Pakistan has many challenges when it comes to educating its children,
and IBB Consulting Group wanted to do something about it. So last
year, IBB employees approached company leadership with an innovative way to contribute to youth education initiatives in countries that
need it the most. Pakistan is the second worst performing country
when it comes to percentage of students in school. The IBB team proposed an international fundraiser, a “Climb for Kids” that would generate funds to support a 116-student school in Pakistan for one year.
Philadelphia-based IBB Con-
sulting has a long-standing rela-
tionship with Developments in
Literacy and the Jattal School in Pakistan.
“Every year, we take a look at what’s
going on and we noticed that the last few
years retention was starting to become a
problem,” says Jefferson Wang, a Senior
Partner at IBB. “So, we were able to iden-
tify that the school simply didn’t have the
financial resources it needed so we decided
to raise the money that they’d need to run
The employees proposed an ambitious—
out of the box—challenge to drive aware-
ness of to the DIL and Jattal School. The
goal was to raise enough to fund the school
for a year.
“As a firm, we always think outside the
box and we always think big,” says Dr.
Imran Shah, co-founder and Managing
Partner of IBB. “I think both of those are
true with this latest challenge.
I think that just might be a little bit of an
The IBB employees set a pretty ambitious goal—to climb the largest free-standing mountain in the world: Mount
Kilimanjaro in Tanzania, Africa. By
climbing a mountain in Africa, for students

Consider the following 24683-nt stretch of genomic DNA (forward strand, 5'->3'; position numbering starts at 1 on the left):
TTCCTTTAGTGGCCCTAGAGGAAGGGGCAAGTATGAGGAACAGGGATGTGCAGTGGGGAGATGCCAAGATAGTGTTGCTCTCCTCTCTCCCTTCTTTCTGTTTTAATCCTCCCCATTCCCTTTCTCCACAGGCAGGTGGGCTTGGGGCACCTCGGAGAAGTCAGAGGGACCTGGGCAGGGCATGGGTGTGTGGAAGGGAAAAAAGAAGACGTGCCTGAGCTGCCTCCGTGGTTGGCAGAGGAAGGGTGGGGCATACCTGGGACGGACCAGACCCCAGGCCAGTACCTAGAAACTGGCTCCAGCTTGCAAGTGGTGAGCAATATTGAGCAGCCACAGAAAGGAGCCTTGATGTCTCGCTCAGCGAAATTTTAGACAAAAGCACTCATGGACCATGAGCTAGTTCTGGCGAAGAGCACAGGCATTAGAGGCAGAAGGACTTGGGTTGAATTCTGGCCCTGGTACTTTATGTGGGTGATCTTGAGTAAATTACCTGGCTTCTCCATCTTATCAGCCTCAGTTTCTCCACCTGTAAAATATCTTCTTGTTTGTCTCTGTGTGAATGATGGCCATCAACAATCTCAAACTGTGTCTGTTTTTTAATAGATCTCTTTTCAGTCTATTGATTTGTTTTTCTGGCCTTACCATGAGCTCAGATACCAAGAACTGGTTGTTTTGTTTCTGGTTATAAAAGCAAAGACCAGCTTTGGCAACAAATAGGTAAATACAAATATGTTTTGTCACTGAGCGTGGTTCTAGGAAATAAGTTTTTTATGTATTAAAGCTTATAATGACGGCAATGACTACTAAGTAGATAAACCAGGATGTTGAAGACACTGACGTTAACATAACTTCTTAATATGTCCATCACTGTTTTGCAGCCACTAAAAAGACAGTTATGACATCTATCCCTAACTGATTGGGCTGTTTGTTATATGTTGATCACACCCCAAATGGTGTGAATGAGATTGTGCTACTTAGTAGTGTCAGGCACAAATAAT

in Pakistan, the Climb for Kids would be
able to generate awareness for education
inequality in both countries.
“We wanted to make sure they had
a big enough mountain to climb, and
I’d say we achieved that,” Wang says.
“The hope was that we also would raise
enough awareness. If you’re willing to go
to Africa and climb the highest mountain
in the world, what’s the cause? As a firm,
we always try to punch above our weight
class, and I think we found yet another
way to do this.”
And, according to Shah, even though the
entire firm didn’t participate in the climb,
the passion of the extraordinary effort was
felt across the entire firm.
“It became a big rallying cry—the plan-
ning meeting, the training hikes, the trip
really brought us together as a firm,” Shah
says. “There’s a saying that goes: the more
you give the more you receive. This was
certainly true in our case. I’m sure IBB got
as much, or even more, out of it than the
Jattal School even did.”
But the Jattal School got plenty out of it,
too. In the end, IBB far exceeded its goal
of funding the school for a year. Climb for
Kids ended up raising enough to fund the
school for two-and-half years.
“As a firm, we’ve always focused our
outside efforts on education and we like
to choose partners where we know we
can make a difference,” Shah says. “This
is the case with both DIL and the Jattal
School. The best dollars you can spend in
third-world countries is on the education